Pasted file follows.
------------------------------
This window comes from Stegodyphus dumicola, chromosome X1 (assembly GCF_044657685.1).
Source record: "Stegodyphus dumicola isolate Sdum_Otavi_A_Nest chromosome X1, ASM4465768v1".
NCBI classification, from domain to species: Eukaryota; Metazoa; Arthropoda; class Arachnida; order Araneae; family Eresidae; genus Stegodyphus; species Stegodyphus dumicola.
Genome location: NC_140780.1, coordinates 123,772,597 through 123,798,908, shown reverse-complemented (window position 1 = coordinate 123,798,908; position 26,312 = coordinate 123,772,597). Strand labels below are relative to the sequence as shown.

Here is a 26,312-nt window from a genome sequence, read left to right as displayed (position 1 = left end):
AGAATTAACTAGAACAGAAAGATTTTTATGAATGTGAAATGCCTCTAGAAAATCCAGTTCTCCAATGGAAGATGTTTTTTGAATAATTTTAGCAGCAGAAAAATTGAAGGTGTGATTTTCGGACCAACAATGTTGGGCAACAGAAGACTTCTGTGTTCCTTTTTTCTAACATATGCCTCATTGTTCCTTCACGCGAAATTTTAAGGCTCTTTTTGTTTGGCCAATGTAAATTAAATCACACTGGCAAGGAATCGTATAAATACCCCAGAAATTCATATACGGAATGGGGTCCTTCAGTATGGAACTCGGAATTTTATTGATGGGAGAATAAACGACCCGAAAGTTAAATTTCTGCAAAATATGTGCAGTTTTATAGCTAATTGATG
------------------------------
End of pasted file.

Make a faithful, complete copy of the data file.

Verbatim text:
This window comes from Stegodyphus dumicola, chromosome X1 (assembly GCF_044657685.1).
Source record: "Stegodyphus dumicola isolate Sdum_Otavi_A_Nest chromosome X1, ASM4465768v1".
NCBI classification, from domain to species: Eukaryota; Metazoa; Arthropoda; class Arachnida; order Araneae; family Eresidae; genus Stegodyphus; species Stegodyphus dumicola.
Genome location: NC_140780.1, coordinates 123,772,597 through 123,798,908, shown reverse-complemented (window position 1 = coordinate 123,798,908; position 26,312 = coordinate 123,772,597). Strand labels below are relative to the sequence as shown.

Here is a 26,312-nt window from a genome sequence, read left to right as displayed (position 1 = left end):
AGAATTAACTAGAACAGAAAGATTTTTATGAATGTGAAATGCCTCTAGAAAATCCAGTTCTCCAATGGAAGATGTTTTTTGAATAATTTTAGCAGCAGAAAAATTGAAGGTGTGATTTTCGGACCAACAATGTTGGGCAACAGAAGACTTCTGTGTTCCTTTTTTCTAACATATGCCTCATTGTTCCTTCACGCGAAATTTTAAGGCTCTTTTTGTTTGGCCAATGTAAATTAAATCACACTGGCAAGGAATCGTATAAATACCCCAGAAATTCATATACGGAATGGGGTCCTTCAGTATGGAACTCGGAATTTTATTGATGGGAGAATAAACGACCCGAAAGTTAAATTTCTGCAAAATATGTGCAGTTTTATAGCTAATTGATG